This course explores Latin American and Caribbean culture and its connections with Europe and Africa through references to witches, witchcraft, and other forms of religion and power exercised by women, including practices from Santería, Palo Monte and other Afro-Caribbean religions. With a wide lens on how many women and queer bodies have been considered deviants, dangerous, and deemed punishable, this class will look at how colonialism and its aftermath shaped discourses around religion in the Americas, and how legal documents, visual arts, film, novels, and theater, have represented and contested those discourses and bodies.

Instructors
Lilianne Lugo Herrera
Religion and Ethics in Environmental Justice Activism (CD or SA)
Subject associations
ENV 204 / REL 204 / AMS 204

To what degree has religion shaped the environmental justice movement? This course in environmental humanities and social sciences examines the impact of religious ideas, persons, practices, and institutions on the values and strategies of environmental, food, and climate justice activists. It also grapples with the significance of this impact for environmental thought and policy. Students engage with primary sources, media, scholarship, and community organizations to study cases in the US South, New Jersey, the tropics, and the planet as a whole, culminating in a collaborative project with a community partner.

Instructors
Ryan Juskus
An Introduction to Indian Philosophy and Religion (EC or EM)
Subject associations
REL 205 / PHI 206

This course introduces some of India's most important traditions, covering topics in metaphysics, epistemology, and ethics from a non-Western philosophical perspective. We will examine some of India's most significant contributions to debates on personal identity, free will, spiritual liberation, and the nature of truth itself. We will also explore the implications of religious doctrines for contemporary moral philosophy. For example, how might belief in inter-dependence shape attitudes towards the environment? And what explains the misogyny of some Indian philosophers given their commitment to non-violence and inclusivity?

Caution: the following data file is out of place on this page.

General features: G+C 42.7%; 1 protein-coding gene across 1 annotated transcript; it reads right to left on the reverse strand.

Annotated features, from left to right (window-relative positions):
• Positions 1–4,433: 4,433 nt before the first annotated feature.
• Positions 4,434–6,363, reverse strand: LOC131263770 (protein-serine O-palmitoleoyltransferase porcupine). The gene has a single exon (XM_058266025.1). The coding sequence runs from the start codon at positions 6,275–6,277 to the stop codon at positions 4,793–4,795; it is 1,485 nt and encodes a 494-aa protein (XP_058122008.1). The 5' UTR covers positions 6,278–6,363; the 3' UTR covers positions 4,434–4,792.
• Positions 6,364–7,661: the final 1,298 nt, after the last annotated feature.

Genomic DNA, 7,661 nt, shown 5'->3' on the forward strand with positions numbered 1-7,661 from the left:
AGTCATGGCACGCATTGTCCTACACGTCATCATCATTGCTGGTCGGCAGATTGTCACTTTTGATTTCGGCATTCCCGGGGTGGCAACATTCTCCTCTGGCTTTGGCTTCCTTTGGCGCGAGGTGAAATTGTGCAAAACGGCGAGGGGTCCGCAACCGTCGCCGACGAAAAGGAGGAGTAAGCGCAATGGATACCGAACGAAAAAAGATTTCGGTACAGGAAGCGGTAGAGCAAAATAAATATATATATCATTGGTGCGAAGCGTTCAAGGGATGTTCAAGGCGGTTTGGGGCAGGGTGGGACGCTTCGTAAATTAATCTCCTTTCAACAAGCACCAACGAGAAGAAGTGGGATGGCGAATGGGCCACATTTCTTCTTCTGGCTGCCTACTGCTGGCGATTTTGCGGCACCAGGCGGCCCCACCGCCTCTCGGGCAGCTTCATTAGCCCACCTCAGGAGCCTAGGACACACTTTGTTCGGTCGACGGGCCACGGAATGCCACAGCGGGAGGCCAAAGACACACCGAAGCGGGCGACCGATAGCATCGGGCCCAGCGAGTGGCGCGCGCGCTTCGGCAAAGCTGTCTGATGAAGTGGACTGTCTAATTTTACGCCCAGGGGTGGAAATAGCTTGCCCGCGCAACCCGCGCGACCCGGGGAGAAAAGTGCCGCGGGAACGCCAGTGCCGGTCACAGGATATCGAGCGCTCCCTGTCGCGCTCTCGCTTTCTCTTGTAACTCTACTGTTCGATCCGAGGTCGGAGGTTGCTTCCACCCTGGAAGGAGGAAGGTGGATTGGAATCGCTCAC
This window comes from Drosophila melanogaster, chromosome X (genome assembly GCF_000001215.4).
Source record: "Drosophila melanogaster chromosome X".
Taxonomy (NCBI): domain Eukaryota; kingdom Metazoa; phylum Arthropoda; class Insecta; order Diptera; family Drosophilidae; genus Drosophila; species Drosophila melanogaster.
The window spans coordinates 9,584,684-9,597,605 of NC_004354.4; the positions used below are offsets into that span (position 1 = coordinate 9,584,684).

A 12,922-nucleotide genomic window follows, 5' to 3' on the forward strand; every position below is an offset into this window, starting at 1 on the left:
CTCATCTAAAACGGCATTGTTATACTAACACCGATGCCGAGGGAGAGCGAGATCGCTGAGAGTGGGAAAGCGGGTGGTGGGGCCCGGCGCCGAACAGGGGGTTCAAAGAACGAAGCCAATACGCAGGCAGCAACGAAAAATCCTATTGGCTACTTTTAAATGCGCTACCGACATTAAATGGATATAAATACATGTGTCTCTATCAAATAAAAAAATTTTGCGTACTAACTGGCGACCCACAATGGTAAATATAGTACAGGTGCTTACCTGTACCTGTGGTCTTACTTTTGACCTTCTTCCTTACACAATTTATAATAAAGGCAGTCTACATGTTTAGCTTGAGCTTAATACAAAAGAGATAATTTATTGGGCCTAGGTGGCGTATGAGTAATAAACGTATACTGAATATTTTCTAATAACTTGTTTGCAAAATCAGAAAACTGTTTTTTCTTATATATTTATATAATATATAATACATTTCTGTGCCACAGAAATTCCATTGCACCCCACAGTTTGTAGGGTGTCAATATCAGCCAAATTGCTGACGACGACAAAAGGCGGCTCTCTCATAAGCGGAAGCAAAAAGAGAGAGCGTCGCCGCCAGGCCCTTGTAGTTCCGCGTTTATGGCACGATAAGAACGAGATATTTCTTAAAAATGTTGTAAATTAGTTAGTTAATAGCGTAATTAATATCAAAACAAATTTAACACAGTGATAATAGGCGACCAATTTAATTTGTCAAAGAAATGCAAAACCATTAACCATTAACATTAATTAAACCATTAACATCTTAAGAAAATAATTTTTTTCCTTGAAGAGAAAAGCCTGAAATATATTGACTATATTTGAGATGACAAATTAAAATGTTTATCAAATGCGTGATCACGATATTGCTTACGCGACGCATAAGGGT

Additional description

Department Area Requirement: Religions of Asia

Instructors
Katie Javanaud
Jews Across the Americas (CD or HA)
Subject associations
AMS 257 / JDS 257 / REL 205

This course examines the diversity of the American Jewish experiences in South America, North America, and the Caribbean. Moving from the early colonial era to the present, we will examine Jewish life using historical, literary, religious, and cultural evidence. This course offers an introduction to the methods of digital humanities and will culminate in each student creating an online digital exhibit using ArtSteps. Special attention will be paid to the experiences of women as well as multiracial Jews and Jews of color.

Instructors
Staff
Buddhist Cosmology and Rebirth (EM)
Subject associations
REL 210

Concepts of reincarnation - rebirth as a god, human, animal, hungry ghost, or hell being -have been central to Buddhism. How have Buddhists imagined the afterlife? Are men and women treated differently? What does cosmology imply about vegetarianism and animal welfare? Is Buddhism possible without belief in the otherworld? This course surveys the Buddhist otherworld across history, from ancient to modern, Asia to the West. Sources include paintings of heaven and hell, philosophical tracts, meditation manuals, tales of the Buddha's past lives, ghost stories, anime, Buddhist theme parks, and modern ethical debates.

Additional description

Area of Study Stream Requirement: Religions of Asia

Instructors
Kelly M. Carlton
Stephen F. Teiser
Religions of India (EM)
Subject associations
REL 210

This course traces the historical development of the major religious traditions of India, with special emphasis on Hindu traditions, but also treating Jainism, Buddhism, and Sikhism. We will investigate how these traditions have shaped their religious practices and worldviews in an ongoing contest for Indian hearts and minds.

Instructors
Karin L. Meyers
Philosophy, Religion, and Existential Commitments (EM)
Subject associations
PHI 211 / CHV 211 / REL 211

The choice of a kind of life involves both fundamental commitments and day-to-day decisions. This course is interested in zooming out and zooming in: how should we adopt commitments, and how do we realize them in ordinary life? What is the purpose of life, and how can you fulfill it? Should you live by an overall narrative, or is your life just the sum of what you actually do? Are commitments chosen or given to you? Are the decisions we think of as high stakes important at all? When should you relinquish what you thought were your deepest commitments? What should you do when commitments clash?

Additional description

Area of Study Requirement: Philosophical and Ethical Approaches to Religion

Instructors
Lara M. Buchak
Andrew Chignell